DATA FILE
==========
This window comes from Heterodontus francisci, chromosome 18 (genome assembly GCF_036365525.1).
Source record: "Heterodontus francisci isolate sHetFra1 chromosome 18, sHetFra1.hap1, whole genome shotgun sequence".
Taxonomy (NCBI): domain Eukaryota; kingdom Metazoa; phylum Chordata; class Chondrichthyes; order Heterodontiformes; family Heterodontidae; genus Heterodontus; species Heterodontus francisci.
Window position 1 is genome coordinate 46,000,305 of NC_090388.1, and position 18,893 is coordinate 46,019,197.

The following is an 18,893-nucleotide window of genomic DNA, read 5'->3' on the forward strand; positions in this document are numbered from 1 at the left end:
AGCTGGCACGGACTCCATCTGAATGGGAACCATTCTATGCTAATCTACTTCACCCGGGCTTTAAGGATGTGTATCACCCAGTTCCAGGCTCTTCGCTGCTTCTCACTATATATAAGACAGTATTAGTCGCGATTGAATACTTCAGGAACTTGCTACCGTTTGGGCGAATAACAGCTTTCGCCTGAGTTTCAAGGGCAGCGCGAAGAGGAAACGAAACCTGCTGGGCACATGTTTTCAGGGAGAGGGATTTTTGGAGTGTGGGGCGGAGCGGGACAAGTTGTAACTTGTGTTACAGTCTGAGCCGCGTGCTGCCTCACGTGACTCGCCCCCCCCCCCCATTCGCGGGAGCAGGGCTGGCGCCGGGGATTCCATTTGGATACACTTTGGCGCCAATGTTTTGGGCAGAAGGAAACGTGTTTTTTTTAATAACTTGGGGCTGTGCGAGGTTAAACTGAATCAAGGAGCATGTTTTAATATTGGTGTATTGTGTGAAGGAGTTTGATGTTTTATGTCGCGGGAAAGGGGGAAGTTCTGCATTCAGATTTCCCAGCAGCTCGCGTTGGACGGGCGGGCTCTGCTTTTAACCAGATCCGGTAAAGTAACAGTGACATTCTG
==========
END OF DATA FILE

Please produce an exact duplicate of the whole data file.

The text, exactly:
This window comes from Heterodontus francisci, chromosome 18 (genome assembly GCF_036365525.1).
Source record: "Heterodontus francisci isolate sHetFra1 chromosome 18, sHetFra1.hap1, whole genome shotgun sequence".
Taxonomy (NCBI): domain Eukaryota; kingdom Metazoa; phylum Chordata; class Chondrichthyes; order Heterodontiformes; family Heterodontidae; genus Heterodontus; species Heterodontus francisci.
Window position 1 is genome coordinate 46,000,305 of NC_090388.1, and position 18,893 is coordinate 46,019,197.

The following is an 18,893-nucleotide window of genomic DNA, read 5'->3' on the forward strand; positions in this document are numbered from 1 at the left end:
AGCTGGCACGGACTCCATCTGAATGGGAACCATTCTATGCTAATCTACTTCACCCGGGCTTTAAGGATGTGTATCACCCAGTTCCAGGCTCTTCGCTGCTTCTCACTATATATAAGACAGTATTAGTCGCGATTGAATACTTCAGGAACTTGCTACCGTTTGGGCGAATAACAGCTTTCGCCTGAGTTTCAAGGGCAGCGCGAAGAGGAAACGAAACCTGCTGGGCACATGTTTTCAGGGAGAGGGATTTTTGGAGTGTGGGGCGGAGCGGGACAAGTTGTAACTTGTGTTACAGTCTGAGCCGCGTGCTGCCTCACGTGACTCGCCCCCCCCCCCCATTCGCGGGAGCAGGGCTGGCGCCGGGGATTCCATTTGGATACACTTTGGCGCCAATGTTTTGGGCAGAAGGAAACGTGTTTTTTTTAATAACTTGGGGCTGTGCGAGGTTAAACTGAATCAAGGAGCATGTTTTAATATTGGTGTATTGTGTGAAGGAGTTTGATGTTTTATGTCGCGGGAAAGGGGGAAGTTCTGCATTCAGATTTCCCAGCAGCTCGCGTTGGACGGGCGGGCTCTGCTTTTAACCAGATCCGGTAAAGTAACAGTGACATTCTG